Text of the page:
Uttarakhand Police charged Lalchandani Labs and Nalwa Labs for allegedly undertaking 1,00,000 fraudulent rapid antigen tests during the Kumbh Mela.
More than twenty private laboratories were recruited to conduct the COVID-19 testing during the festival.
According to Scroll, some sources revealed that commercial laboratories performed fake tests to meet the Uttarakhand High Court's daily 50,000 testing limit. The special investigation team (SIT) issued notices to the two facilities and a Noida-based private agency that bagged the contract for COVID-19 testing during the holy event.
Lalchandani Labs in Delhi and Nalwa Labs in Haryana's Hisar district, accused of conducting fake tests during the Kumbh, approached the Uttarakhand High Court to have an FIR against them revoked. Max Corporate Services, situated in Noida, which signed contracts with the labs to facilitate and coordinate testing, was also booked. Max Corporate Services has also filed a high court challenge to the FIR. This firm is unrelated to the Max Healthcare Group, reports Hindustan Times.
The Indian Express reports, "The firm made fake entries to make profit," stated the Chief Medical Officer (CMO) S K Jha, who submitted a complaint to the police. Based on CMO's complaint, the Uttarakhand Police lodged an FIR on June 17 against the labs and firm.
During the Kumbh Mela, the labs allegedly did 1,00,000 bogus quick antigen tests. However, after signing a memorandum of understanding with Max Corporate Services, Lalchandani Labs told the Uttarakhand High Court that it had only done 12,000 tests between April 1 and 26. The lab also disputed accusations of embezzlement of crores of rupees.
The laboratories charged a modest fee of 206 per test, with a total price of about 24.74 lakh, not the crores of rupees claimed by the media claimed Vikas Bahuguna, a lawyer for Lalchandani Labs. As a result, the notion that the lab embezzled crores of rupees is entirely false, he mentioned.
Separately, Nalwa Labs filed a case before the high court sought the FIR canceled and interim relief. The facility claimed to have signed a Memorandum of Understanding (MOU) with Max on March 10 but has yet to receive cash or sent personnel to conduct tests at the Kumbh.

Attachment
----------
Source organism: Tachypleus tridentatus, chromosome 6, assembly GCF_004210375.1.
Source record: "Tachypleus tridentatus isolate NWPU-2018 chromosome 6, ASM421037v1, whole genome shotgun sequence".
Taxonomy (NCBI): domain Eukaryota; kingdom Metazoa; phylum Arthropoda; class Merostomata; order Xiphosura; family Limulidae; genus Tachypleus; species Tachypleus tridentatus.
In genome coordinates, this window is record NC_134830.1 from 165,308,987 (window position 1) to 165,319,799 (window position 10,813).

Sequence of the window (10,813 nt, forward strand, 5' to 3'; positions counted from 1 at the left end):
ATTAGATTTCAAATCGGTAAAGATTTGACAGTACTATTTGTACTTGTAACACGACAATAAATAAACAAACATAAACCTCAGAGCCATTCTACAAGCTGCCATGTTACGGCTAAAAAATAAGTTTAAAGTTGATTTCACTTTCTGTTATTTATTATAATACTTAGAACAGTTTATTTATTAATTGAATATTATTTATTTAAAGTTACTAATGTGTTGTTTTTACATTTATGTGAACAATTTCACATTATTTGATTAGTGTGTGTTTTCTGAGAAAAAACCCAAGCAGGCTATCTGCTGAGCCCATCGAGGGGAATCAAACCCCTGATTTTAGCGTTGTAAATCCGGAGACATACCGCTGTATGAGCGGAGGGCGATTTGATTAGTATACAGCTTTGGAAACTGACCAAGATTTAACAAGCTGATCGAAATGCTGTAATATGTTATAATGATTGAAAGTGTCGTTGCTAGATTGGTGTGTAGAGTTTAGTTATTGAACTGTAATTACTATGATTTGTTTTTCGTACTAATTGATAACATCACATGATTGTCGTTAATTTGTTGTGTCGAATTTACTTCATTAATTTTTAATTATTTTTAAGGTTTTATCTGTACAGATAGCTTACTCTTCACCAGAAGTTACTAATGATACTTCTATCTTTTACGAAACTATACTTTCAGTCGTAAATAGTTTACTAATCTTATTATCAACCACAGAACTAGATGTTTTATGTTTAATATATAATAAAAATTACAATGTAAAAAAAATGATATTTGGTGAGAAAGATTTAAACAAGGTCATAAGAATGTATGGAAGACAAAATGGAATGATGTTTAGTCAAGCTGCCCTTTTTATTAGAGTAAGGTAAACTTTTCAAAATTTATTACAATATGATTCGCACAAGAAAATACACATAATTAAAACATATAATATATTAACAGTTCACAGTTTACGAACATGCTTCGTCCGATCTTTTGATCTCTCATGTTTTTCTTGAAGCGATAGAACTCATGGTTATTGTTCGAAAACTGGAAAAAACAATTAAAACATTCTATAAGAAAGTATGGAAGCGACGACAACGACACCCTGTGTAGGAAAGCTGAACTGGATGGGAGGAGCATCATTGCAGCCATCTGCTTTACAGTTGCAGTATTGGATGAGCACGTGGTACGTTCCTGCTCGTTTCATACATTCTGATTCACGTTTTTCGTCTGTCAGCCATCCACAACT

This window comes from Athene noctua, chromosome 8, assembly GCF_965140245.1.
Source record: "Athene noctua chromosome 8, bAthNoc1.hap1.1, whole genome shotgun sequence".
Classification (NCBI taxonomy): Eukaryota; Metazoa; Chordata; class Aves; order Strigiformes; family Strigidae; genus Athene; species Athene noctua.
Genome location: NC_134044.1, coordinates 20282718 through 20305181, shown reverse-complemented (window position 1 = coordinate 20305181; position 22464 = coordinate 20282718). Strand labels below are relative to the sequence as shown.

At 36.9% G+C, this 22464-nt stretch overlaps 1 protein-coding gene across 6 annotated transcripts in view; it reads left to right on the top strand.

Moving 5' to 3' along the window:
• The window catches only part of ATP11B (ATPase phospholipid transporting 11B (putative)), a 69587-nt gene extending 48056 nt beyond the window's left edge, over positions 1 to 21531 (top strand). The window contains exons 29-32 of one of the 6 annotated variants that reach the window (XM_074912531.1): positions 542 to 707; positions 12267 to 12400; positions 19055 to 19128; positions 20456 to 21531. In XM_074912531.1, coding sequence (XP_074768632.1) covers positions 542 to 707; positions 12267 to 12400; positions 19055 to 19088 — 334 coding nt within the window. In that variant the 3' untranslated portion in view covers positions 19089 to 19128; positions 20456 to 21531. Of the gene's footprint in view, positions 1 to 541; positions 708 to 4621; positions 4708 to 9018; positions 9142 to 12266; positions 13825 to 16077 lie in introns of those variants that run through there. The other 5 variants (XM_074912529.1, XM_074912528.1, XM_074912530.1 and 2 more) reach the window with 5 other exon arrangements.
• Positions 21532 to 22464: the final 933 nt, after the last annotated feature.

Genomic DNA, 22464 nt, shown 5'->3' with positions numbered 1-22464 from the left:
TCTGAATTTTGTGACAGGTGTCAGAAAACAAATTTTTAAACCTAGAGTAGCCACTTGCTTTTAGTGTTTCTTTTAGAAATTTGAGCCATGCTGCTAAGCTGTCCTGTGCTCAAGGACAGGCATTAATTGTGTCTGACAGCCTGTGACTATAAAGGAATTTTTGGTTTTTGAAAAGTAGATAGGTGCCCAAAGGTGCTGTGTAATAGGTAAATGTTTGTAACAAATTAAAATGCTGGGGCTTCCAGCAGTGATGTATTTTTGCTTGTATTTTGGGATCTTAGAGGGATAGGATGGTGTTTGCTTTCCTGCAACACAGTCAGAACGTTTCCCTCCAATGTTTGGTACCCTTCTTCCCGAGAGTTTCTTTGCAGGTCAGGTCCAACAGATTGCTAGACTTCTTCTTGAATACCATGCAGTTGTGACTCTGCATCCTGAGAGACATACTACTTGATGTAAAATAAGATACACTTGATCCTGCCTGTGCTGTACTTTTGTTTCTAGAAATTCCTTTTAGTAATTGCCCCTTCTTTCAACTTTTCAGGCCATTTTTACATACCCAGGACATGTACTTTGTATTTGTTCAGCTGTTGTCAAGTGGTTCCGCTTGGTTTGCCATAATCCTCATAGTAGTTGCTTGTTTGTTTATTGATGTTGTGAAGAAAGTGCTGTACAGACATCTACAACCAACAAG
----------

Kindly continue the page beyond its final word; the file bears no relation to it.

According to Parikshit Saini, counsel for Nalwa Labs, Max Corporate Services never asked or requested any technical help, nor were any of our technicians contacted for any training. He said they are a reputable business with a 40-year history. According to him, Nalwa suspended its MoU on April 27 when suspicions of bogus testing arose.
On the other hand, Max denied the claims and said that the company was simply a service provider and not a certified laboratory. Max engaged in agreements with two labs to handle sample collection, testing, data feeding, and report production.
Fake testing allegations surfaced after a Faridkot man reported to the authorities that he had gotten a notification for collecting his COVID-19 report despite never having been tested. The claim prompted an inquiry, which led to over 100,000 false rapid antigen testing results.
The Indian Council of Medical Research web discovered fraudulent entries based on cellphone numbers and addresses of persons who were never examined in real-time. When contacted, several of them stated that they had not even visited Haridwar in April.
Hindustan Times reports that the two labs and the service firm were charged with "negligence, spreading disease, cheating and criminal conspiracy, and under sections of the 2005 disaster management act and the 1897 epidemic diseases act." Three different investigations are investigating the claims. The district administration, the Kumbh Mela administration, and the police SIT each have one.
According to senior superintendent of police D Senthil Aboodai Krishan, the SIT is conducting a simultaneous inquiry into all aspects of the case.
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